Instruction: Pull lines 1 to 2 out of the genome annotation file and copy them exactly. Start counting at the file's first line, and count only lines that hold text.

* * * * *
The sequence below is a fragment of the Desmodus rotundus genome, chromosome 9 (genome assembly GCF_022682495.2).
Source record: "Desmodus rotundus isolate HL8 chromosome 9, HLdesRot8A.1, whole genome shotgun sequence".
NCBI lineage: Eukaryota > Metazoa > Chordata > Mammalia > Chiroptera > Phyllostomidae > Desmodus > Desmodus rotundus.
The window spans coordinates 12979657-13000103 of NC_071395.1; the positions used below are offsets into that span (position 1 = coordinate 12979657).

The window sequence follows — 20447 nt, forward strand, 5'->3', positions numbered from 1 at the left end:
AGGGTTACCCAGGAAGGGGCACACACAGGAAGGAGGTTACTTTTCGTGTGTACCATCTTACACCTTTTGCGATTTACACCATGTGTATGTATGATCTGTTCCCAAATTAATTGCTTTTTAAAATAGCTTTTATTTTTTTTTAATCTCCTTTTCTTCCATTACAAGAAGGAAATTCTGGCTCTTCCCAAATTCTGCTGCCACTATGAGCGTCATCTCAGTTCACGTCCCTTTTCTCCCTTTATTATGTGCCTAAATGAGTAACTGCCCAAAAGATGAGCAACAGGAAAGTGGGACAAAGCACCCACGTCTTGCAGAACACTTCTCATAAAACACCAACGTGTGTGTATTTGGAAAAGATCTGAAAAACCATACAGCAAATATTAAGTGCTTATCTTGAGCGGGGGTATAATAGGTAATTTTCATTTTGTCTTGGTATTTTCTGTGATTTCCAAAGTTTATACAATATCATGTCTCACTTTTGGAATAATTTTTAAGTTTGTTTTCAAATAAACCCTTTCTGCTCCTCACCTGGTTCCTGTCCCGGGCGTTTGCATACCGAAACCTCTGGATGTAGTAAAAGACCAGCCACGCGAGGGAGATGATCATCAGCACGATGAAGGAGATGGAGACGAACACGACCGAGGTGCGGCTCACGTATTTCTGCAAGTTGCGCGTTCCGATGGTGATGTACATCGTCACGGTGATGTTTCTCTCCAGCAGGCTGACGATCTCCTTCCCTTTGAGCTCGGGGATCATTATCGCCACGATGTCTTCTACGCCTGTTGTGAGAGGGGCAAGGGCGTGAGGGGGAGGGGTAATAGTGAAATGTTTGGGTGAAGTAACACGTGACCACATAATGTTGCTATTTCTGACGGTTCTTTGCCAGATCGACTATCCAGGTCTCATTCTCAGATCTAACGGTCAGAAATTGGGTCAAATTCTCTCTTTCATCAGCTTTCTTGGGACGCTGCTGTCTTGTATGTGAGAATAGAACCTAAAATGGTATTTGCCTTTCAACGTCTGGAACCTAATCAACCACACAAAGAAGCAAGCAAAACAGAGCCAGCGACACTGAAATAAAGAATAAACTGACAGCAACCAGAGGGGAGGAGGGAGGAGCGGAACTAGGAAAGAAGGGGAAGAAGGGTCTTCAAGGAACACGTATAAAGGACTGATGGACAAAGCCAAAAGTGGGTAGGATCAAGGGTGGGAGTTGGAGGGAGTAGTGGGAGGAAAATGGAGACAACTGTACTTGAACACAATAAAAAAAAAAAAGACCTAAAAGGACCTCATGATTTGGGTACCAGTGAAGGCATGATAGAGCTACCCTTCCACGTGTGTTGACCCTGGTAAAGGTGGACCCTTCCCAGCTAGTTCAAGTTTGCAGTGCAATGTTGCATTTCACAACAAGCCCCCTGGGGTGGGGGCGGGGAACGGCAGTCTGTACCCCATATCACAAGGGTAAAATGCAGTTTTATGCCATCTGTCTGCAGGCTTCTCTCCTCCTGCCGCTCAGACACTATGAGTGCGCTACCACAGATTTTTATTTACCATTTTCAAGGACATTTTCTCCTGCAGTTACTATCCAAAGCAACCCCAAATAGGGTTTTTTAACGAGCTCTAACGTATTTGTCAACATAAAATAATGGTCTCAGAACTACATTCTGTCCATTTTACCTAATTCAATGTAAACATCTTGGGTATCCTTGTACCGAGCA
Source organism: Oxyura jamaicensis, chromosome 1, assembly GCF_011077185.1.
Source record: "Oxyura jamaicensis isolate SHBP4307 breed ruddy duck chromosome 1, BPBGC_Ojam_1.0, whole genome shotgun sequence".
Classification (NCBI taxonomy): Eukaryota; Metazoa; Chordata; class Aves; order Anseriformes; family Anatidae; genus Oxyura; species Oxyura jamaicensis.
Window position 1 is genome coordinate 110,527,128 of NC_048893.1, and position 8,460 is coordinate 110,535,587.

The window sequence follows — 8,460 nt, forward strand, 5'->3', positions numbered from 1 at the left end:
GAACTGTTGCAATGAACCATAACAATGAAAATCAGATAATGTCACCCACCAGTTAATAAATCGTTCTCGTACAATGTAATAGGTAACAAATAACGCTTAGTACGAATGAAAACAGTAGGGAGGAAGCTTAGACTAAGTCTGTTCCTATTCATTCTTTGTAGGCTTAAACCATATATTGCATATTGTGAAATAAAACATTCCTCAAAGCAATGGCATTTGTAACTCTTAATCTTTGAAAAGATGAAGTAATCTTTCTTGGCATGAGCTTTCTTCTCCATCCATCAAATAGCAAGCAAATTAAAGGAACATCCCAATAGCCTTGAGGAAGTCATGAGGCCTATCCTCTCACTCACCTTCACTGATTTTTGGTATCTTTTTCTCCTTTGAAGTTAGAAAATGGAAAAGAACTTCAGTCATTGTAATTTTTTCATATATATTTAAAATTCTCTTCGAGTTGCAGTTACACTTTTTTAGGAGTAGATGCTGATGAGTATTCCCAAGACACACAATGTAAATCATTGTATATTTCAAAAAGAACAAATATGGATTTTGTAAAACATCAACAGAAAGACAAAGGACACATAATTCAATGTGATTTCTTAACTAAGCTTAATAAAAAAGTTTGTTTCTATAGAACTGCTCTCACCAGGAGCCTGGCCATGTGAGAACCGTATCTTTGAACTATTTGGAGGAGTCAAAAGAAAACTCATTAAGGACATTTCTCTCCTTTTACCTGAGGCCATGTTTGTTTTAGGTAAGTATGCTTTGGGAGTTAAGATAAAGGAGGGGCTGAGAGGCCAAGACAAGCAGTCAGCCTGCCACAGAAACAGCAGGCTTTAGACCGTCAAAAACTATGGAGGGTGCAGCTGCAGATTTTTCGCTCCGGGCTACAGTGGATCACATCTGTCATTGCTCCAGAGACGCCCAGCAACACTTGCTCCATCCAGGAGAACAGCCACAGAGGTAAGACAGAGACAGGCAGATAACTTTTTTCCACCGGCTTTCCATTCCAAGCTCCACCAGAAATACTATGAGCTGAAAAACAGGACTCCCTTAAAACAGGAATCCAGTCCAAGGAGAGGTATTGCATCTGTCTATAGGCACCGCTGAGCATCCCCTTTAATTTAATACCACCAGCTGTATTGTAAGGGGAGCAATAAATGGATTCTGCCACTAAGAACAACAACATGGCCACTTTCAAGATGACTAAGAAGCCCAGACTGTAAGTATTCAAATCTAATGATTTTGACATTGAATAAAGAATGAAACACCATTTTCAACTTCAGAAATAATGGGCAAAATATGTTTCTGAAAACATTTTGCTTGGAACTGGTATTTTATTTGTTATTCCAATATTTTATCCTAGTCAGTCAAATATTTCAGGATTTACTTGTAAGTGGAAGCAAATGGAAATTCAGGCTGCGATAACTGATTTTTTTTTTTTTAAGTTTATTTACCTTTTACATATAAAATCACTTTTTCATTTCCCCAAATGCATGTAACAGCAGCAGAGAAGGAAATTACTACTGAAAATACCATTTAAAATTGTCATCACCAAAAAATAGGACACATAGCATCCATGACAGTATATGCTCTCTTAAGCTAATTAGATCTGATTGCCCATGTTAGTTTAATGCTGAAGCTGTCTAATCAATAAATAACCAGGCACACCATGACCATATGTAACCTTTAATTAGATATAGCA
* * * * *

The sequence below is a fragment of the Desmodus rotundus genome, chromosome 9 (genome assembly GCF_022682495.2).
Source record: "Desmodus rotundus isolate HL8 chromosome 9, HLdesRot8A.1, whole genome shotgun sequence".